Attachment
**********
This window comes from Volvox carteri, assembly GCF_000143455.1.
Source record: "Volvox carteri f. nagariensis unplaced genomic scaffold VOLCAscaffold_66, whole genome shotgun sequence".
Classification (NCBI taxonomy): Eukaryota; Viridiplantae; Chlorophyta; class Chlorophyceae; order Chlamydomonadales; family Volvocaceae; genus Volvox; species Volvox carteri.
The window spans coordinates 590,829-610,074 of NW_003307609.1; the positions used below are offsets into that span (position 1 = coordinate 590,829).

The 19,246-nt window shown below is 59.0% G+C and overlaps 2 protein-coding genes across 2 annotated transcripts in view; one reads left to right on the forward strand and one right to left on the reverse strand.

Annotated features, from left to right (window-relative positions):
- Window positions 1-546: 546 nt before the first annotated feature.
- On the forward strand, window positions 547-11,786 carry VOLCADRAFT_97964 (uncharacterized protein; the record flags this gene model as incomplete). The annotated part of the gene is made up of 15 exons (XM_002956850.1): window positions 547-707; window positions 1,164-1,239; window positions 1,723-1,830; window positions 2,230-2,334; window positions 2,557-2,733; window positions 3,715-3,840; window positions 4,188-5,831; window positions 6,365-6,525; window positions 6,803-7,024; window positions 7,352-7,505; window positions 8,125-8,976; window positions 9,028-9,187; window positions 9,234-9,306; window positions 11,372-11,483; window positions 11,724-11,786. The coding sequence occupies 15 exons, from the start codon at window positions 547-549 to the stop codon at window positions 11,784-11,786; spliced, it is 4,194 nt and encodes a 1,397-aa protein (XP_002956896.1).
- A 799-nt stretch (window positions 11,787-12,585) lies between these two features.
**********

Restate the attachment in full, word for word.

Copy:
This window comes from Volvox carteri, assembly GCF_000143455.1.
Source record: "Volvox carteri f. nagariensis unplaced genomic scaffold VOLCAscaffold_66, whole genome shotgun sequence".
Classification (NCBI taxonomy): Eukaryota; Viridiplantae; Chlorophyta; class Chlorophyceae; order Chlamydomonadales; family Volvocaceae; genus Volvox; species Volvox carteri.
The window spans coordinates 590,829-610,074 of NW_003307609.1; the positions used below are offsets into that span (position 1 = coordinate 590,829).

The 19,246-nt window shown below is 59.0% G+C and overlaps 2 protein-coding genes across 2 annotated transcripts in view; one reads left to right on the forward strand and one right to left on the reverse strand.

Annotated features, from left to right (window-relative positions):
- Window positions 1-546: 546 nt before the first annotated feature.
- On the forward strand, window positions 547-11,786 carry VOLCADRAFT_97964 (uncharacterized protein; the record flags this gene model as incomplete). The annotated part of the gene is made up of 15 exons (XM_002956850.1): window positions 547-707; window positions 1,164-1,239; window positions 1,723-1,830; window positions 2,230-2,334; window positions 2,557-2,733; window positions 3,715-3,840; window positions 4,188-5,831; window positions 6,365-6,525; window positions 6,803-7,024; window positions 7,352-7,505; window positions 8,125-8,976; window positions 9,028-9,187; window positions 9,234-9,306; window positions 11,372-11,483; window positions 11,724-11,786. The coding sequence occupies 15 exons, from the start codon at window positions 547-549 to the stop codon at window positions 11,784-11,786; spliced, it is 4,194 nt and encodes a 1,397-aa protein (XP_002956896.1).
- A 799-nt stretch (window positions 11,787-12,585) lies between these two features.